Mexico on Friday became the first developing country to upload its proposed national climate action plan, known as its "Intended Nationally-Determined Contribution" (INDC) to the United Nations web site. The draft proposal foresees emissions peaking by 2026, and it comes on the heels of Norway’s submission on Thursday. The United States is expected to submit its proposal this week.
Mexico on Friday became the first developing country to upload its proposed national climate action plan, known as its “Intended Nationally-Determined Contribution” (INDC) to the United Nations web site. The draft proposal foresees emissions peaking by 2026, and it comes on the heels of Norway’s submission on Thursday. The United States is expected to submit its proposal this week.
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30 March 2015 | Mexico and Norway last week submitted their “Intended Nationally-Determined Contributions” (INDCs) to the United Nations web site. Mexico’s is available here, and Norway’s is here. All submissions are being posted to the UN’s INDC page, which you can find here, and they are also being summarized on the World Resource Institute’s CAIT Paris Contributions Map (see below) in a way that’s designed to offer comparability and transparency.
Praise for Mexico
Like Indonesia and several other emerging countries, Mexico isn’t using a baseline year, but instead proposes to reduce its emissions to a level 25% below a “business as usual” scenario by 2030, with that target increasing to 40% below business as usual if it receives technical and financial support within the context of a global agreement.
“Mexico’s leadership in making this announcement confirms that we are in a new era, in which all nations have a role to play in the collective fight against climate change,” said Nathaniel Keohane, Vice President for International Climate at the Environmental Defense Fund (EDF). “Since the Copenhagen conference in 2009, there has been a lot of talk about ‘bottom-up’ climate action — but nobody has really known what that looks like. Now the contours of the ‘bottom-up’ world are beginning to come into focus: Countries are taking on ambitious national commitments, supported by bilateral and regional ties — such as the strong relationship between the US and Mexico.”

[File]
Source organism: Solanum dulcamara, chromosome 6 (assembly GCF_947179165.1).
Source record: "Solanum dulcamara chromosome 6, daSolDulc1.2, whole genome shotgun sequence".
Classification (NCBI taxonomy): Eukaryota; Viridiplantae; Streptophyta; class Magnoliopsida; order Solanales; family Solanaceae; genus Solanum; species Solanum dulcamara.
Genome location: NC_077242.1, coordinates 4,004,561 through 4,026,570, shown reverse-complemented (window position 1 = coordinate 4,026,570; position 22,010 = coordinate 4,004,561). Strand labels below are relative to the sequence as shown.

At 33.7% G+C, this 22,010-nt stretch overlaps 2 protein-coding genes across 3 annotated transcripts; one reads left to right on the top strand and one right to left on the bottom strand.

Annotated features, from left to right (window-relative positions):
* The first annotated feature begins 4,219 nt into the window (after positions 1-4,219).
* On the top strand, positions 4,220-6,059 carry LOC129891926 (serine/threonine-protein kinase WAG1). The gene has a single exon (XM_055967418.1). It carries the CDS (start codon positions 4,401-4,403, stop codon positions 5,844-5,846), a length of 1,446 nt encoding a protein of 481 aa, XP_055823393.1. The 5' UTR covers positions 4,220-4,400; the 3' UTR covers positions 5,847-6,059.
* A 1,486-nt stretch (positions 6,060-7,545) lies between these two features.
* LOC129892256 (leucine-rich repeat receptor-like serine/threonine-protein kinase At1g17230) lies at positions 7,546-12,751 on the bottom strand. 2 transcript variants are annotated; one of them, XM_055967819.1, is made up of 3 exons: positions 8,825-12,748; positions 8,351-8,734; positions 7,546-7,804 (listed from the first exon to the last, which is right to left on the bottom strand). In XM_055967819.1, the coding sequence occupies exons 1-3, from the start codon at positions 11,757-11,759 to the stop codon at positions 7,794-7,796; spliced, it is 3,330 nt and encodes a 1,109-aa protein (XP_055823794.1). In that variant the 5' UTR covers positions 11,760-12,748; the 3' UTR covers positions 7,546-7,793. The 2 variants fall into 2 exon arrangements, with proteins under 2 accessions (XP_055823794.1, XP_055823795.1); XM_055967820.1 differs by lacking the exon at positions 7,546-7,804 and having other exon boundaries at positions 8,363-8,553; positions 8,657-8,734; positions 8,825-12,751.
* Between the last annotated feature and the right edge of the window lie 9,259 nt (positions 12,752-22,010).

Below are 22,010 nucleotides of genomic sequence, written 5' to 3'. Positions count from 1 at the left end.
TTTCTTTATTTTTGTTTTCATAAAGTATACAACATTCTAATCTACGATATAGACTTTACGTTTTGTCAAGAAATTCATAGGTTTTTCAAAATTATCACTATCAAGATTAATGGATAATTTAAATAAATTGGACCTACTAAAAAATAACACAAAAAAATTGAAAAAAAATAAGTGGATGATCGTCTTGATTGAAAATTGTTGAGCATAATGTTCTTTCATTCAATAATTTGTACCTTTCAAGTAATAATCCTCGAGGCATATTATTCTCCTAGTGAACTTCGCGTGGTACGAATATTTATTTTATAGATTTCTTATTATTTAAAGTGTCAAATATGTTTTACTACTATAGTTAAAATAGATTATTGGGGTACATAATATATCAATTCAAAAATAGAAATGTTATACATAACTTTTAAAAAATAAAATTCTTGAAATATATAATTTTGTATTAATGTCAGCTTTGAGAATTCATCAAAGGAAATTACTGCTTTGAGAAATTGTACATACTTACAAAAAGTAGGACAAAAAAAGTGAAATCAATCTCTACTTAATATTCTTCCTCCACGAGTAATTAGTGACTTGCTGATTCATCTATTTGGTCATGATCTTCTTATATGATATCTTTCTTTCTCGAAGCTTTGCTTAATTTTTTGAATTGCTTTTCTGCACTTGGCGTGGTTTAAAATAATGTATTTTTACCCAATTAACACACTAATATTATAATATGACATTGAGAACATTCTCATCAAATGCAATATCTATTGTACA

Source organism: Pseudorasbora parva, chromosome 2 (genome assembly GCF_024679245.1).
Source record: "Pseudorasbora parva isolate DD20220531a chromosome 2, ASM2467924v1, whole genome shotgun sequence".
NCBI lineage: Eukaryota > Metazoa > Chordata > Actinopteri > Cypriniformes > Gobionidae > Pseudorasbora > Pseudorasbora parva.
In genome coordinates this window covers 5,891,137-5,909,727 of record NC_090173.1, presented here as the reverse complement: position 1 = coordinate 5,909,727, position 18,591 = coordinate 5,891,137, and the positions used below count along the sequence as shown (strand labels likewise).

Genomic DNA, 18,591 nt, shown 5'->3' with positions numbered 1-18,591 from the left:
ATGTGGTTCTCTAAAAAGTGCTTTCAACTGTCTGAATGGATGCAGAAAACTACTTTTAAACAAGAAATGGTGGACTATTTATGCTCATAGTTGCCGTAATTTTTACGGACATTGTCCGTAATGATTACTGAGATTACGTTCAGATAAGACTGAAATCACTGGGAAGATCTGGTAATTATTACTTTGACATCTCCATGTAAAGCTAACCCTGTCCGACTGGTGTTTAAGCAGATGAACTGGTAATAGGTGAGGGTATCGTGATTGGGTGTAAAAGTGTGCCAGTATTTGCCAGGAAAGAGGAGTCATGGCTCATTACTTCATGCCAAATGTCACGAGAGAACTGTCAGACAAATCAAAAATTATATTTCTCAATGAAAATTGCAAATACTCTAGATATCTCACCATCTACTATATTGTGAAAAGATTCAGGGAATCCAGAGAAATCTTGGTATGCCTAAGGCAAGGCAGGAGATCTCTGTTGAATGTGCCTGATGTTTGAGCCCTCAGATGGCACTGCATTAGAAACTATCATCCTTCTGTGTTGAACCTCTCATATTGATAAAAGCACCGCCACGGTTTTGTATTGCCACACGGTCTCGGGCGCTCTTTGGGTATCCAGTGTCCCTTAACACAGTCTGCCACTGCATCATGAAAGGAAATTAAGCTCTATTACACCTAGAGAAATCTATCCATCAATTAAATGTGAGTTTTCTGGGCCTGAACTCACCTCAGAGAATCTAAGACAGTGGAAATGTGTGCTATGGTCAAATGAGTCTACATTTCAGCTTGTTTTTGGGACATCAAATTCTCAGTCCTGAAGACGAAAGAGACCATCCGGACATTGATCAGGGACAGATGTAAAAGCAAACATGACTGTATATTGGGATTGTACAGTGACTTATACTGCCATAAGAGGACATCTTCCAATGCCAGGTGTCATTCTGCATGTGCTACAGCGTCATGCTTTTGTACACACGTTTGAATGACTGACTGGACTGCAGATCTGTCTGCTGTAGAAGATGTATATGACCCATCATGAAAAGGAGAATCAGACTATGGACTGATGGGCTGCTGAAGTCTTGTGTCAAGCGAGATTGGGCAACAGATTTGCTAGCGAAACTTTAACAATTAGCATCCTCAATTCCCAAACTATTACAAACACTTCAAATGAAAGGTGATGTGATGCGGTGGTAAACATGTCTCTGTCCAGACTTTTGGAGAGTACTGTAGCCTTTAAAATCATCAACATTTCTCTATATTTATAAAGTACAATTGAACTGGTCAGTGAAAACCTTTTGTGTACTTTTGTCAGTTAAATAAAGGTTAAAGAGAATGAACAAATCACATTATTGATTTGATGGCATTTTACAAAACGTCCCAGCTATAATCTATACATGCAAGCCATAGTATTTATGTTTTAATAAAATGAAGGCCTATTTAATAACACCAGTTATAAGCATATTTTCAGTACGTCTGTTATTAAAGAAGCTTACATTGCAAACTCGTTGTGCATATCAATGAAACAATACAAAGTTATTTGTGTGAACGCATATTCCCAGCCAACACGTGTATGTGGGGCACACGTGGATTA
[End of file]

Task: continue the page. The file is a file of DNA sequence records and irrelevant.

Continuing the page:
“While the devil is in the details, Mexico’s plan to peak its emissions by 2026 is particularly encouraging and should inspire others to follow a similar course, said Jennifer Morgan, Global Director, Climate Program, World Resources Institute. “As a country that enacted a groundbreaking, comprehensive climate change law in 2012, Mexico clearly understands the threat of climate change and the economic benefits of smart action for its citizens and is now going further.
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